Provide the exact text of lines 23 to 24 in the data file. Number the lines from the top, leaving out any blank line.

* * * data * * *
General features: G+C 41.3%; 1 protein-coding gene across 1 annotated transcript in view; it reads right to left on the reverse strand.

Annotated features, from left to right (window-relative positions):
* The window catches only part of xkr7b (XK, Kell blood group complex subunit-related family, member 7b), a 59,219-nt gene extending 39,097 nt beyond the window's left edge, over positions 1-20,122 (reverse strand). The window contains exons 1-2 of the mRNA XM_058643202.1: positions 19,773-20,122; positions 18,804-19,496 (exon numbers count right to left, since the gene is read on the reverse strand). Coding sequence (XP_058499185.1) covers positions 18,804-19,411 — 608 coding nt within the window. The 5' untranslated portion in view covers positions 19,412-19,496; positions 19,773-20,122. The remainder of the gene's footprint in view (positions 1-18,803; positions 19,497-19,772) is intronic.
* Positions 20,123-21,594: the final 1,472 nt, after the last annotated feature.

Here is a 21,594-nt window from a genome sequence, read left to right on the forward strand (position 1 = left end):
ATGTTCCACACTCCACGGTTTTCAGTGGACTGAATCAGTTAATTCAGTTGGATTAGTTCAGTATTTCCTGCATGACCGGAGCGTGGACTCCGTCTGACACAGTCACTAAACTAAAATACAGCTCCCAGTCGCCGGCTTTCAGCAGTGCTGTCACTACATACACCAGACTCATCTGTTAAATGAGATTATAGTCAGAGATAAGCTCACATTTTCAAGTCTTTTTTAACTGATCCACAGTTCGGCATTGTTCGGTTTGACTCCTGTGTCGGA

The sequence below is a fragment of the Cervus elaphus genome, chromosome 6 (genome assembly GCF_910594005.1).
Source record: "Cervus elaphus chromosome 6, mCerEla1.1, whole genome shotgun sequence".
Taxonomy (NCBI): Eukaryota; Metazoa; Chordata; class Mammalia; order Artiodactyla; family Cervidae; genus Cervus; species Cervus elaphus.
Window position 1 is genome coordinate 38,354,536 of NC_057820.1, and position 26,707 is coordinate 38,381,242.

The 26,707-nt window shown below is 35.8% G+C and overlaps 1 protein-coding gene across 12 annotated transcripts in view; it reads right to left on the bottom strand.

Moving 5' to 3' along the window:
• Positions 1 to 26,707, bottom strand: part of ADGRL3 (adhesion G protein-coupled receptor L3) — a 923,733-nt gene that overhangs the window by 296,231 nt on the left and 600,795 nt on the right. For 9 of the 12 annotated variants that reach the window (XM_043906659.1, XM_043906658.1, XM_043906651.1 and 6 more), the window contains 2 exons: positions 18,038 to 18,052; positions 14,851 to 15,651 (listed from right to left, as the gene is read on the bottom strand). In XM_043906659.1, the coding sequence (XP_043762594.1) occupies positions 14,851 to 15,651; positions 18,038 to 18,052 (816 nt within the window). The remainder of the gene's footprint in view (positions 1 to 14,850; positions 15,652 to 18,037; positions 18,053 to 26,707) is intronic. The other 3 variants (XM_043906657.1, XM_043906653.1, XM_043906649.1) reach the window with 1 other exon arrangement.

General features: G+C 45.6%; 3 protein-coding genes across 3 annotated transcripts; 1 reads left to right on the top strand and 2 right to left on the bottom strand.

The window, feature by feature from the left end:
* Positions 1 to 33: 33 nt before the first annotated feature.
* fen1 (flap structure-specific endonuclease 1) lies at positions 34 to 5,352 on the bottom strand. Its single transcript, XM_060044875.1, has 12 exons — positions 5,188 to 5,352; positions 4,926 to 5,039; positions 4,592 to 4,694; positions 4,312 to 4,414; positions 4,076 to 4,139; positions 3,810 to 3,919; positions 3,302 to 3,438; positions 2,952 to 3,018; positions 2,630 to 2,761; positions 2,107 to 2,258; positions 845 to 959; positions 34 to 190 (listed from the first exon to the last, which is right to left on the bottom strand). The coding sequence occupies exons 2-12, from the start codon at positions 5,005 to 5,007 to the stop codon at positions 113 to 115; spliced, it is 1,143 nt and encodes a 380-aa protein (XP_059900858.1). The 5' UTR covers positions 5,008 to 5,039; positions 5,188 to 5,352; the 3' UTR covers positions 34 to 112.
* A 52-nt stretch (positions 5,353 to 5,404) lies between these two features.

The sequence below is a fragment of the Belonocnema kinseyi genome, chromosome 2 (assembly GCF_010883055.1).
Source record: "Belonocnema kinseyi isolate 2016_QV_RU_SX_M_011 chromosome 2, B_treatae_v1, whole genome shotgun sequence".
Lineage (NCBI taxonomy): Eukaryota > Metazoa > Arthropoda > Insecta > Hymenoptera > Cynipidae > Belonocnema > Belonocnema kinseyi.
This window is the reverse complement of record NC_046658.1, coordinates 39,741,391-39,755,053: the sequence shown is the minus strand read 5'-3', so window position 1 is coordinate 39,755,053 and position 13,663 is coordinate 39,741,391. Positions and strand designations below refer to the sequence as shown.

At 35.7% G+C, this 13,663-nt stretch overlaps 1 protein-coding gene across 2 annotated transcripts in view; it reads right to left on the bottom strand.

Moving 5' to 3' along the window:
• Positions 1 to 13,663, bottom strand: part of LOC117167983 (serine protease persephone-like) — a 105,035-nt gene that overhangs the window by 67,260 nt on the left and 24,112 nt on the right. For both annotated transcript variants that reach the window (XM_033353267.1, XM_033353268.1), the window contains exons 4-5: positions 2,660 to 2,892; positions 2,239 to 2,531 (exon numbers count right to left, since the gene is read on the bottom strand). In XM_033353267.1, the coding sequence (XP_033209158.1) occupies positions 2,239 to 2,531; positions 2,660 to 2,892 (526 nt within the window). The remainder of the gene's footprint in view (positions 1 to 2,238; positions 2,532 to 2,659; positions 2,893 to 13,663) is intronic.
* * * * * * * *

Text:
At 35.7% G+C, this 13,663-nt stretch overlaps 1 protein-coding gene across 2 annotated transcripts in view; it reads right to left on the bottom strand.

Moving 5' to 3' along the window: